7 Reasons Not to Search For Your PPC Ads
You’ve spent the time and money creating pay-per-click ads (more commonly known as PPC ads). Now you want to see if they’re working. Will users see your ads when they search the keywords you’ve targeted?
To find out, you may be tempted to see your ads for yourself on the search engine results page (SERP) through a search. However, it is crucial not to make a habit of doing this. Searching for your PPC ads can adversely affect your account in both the short and long term.
To help you fight the temptation, we dive into the different adverse effects of searching for your PPC ads.
Do Not Search for Your PPC Ads — Here’s Why
We often tell clients not to Google their advertisements. Searching for your own PPC ads can hurt your campaign performance and end up costing you more money.
A common misconception is that seeing your ads on the SERP is okay as long as you don’t click on them. Wrong. Even just seeing your ads on SERPs can damage your Google Ads campaign over time. To better unpack the risks, here are seven reasons why 1) you may not see your ads if you search for them and 2) how searching for your ads may be damaging your campaign.
1) The Google Algorithm Needs Time to Optimize
Remember that PPC means pay-per-click — you are paying Google for each click. The algorithm is designed to get the most clicks possible for your account based on the targeting your agency has set up. If no one clicks on your ads, Google doesn’t make money, and that’s not a business model that survives.
Google’s algorithm typically takes two weeks to optimize for your specific ad targeting correctly. The first week is for testing and the second week is to verify the data. Google watches the account for any anomalies (e.g.holidays, local or international events, extreme weather — events that can mess up the data).
During these two weeks, Google will determine which keywords are most searched, determine which results are most clicked, weigh your bid against others bidding in the same arena, and position you based on that resulting model.
If you search for your ad multiple times in the first week and don’t click your ad, you skew the algorithm, and future searches by actual customers, against you.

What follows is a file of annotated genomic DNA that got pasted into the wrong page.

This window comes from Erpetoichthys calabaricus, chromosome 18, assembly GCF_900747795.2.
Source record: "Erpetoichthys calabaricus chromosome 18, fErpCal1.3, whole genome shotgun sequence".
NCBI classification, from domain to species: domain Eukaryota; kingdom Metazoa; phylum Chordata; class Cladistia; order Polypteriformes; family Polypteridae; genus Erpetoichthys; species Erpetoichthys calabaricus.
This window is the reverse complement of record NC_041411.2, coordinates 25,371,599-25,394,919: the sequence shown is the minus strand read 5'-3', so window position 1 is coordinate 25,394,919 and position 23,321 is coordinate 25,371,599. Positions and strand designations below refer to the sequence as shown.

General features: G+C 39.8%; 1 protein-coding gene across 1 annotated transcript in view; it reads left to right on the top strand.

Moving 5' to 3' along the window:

2) The Settings of the Campaign Are Targeted, Which May Not Include You
Our digital agency builds PPC campaigns that target your customer, not you. So if you don’t share similar demographics as your customer, you won’t see your ads in the SERPS.
Every campaign is specifically targeted by keyword and numerous different variables designed to give maximum impact to your budget. These variables include things like ad schedules, location, device type, demographics by age, gender, parental status, estimated household income, audiences built off of analytics data, and more. Variables are layered both as targets and exclusions, plus there may be bid adjustment variables in place.
When building ads for an upscale women’s boutique, for example, we may target users that are women over the age of 45 within a 5-mile radius around a store location. We may also target women who spend more time on mobile devices, make over a certain amount, and are most likely to come to the store between 2 and 5 pm. If you, the store owner, are a 32-year-old male 6 miles away on his desktop trying to get an ad to pop up, you will never see it.
3) Repeated Searching Can Decrease Your Quality Score
When users search, Google matches these queries against advertiser keywords. If there’s a match, your ad is shown with others. However, if users don’t click on an ad, it tells Google that the ad is not relevant to them, which is sort of like getting a bad reputation in Google-ville.
The lower the ad relevancy (or the worse the reputation), the lower the quality score that a particular keyword or set of keywords will have in your Google Ads account. A bad quality score will lower your placement in the SERP. Again, remember that Google Ads is a pay-per-click platform, which means they make money when ads get clicks. So, therefore, ads that don’t get clicked don’t get great placement.